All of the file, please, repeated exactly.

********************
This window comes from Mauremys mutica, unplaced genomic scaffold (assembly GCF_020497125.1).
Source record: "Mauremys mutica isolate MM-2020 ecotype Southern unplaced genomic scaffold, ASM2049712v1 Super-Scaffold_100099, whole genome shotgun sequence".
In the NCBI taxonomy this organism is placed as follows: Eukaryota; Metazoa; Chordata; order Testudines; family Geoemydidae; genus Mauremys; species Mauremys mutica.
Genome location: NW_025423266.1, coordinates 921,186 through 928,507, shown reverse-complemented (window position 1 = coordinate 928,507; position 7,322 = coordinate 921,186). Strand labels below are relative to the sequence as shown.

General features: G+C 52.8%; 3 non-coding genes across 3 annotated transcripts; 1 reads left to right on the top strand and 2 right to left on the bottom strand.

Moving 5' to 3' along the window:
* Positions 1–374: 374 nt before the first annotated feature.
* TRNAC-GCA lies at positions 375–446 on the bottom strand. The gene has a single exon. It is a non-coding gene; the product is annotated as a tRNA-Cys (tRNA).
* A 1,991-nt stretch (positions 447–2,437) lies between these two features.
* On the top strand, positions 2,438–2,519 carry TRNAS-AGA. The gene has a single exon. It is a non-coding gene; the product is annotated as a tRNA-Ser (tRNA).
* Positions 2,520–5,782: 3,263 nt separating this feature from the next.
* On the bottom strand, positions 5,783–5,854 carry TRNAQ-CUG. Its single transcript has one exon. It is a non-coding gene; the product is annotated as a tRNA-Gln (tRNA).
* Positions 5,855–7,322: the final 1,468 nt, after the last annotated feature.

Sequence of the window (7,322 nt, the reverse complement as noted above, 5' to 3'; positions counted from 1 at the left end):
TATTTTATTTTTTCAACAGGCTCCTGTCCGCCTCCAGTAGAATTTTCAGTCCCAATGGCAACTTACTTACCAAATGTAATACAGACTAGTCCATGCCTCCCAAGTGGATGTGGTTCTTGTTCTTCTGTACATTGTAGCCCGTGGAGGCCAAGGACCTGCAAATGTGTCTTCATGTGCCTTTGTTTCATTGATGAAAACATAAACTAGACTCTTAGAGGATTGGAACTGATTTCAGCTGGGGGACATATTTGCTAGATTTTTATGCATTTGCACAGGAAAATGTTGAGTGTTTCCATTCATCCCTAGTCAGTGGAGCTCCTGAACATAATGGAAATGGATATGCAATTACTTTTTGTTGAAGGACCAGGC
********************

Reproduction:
This window comes from Mauremys mutica, unplaced genomic scaffold (assembly GCF_020497125.1).
Source record: "Mauremys mutica isolate MM-2020 ecotype Southern unplaced genomic scaffold, ASM2049712v1 Super-Scaffold_100099, whole genome shotgun sequence".
In the NCBI taxonomy this organism is placed as follows: Eukaryota; Metazoa; Chordata; order Testudines; family Geoemydidae; genus Mauremys; species Mauremys mutica.
Genome location: NW_025423266.1, coordinates 921,186 through 928,507, shown reverse-complemented (window position 1 = coordinate 928,507; position 7,322 = coordinate 921,186). Strand labels below are relative to the sequence as shown.

General features: G+C 52.8%; 3 non-coding genes across 3 annotated transcripts; 1 reads left to right on the top strand and 2 right to left on the bottom strand.

Moving 5' to 3' along the window:
* Positions 1–374: 374 nt before the first annotated feature.
* TRNAC-GCA lies at positions 375–446 on the bottom strand. The gene has a single exon. It is a non-coding gene; the product is annotated as a tRNA-Cys (tRNA).
* A 1,991-nt stretch (positions 447–2,437) lies between these two features.
* On the top strand, positions 2,438–2,519 carry TRNAS-AGA. The gene has a single exon. It is a non-coding gene; the product is annotated as a tRNA-Ser (tRNA).
* Positions 2,520–5,782: 3,263 nt separating this feature from the next.
* On the bottom strand, positions 5,783–5,854 carry TRNAQ-CUG. Its single transcript has one exon. It is a non-coding gene; the product is annotated as a tRNA-Gln (tRNA).
* Positions 5,855–7,322: the final 1,468 nt, after the last annotated feature.

Sequence of the window (7,322 nt, the reverse complement as noted above, 5' to 3'; positions counted from 1 at the left end):
TATTTTATTTTTTCAACAGGCTCCTGTCCGCCTCCAGTAGAATTTTCAGTCCCAATGGCAACTTACTTACCAAATGTAATACAGACTAGTCCATGCCTCCCAAGTGGATGTGGTTCTTGTTCTTCTGTACATTGTAGCCCGTGGAGGCCAAGGACCTGCAAATGTGTCTTCATGTGCCTTTGTTTCATTGATGAAAACATAAACTAGACTCTTAGAGGATTGGAACTGATTTCAGCTGGGGGACATATTTGCTAGATTTTTATGCATTTGCACAGGAAAATGTTGAGTGTTTCCATTCATCCCTAGTCAGTGGAGCTCCTGAACATAATGGAAATGGATATGCAATTACTTTTTGTTGAAGGACCAGGC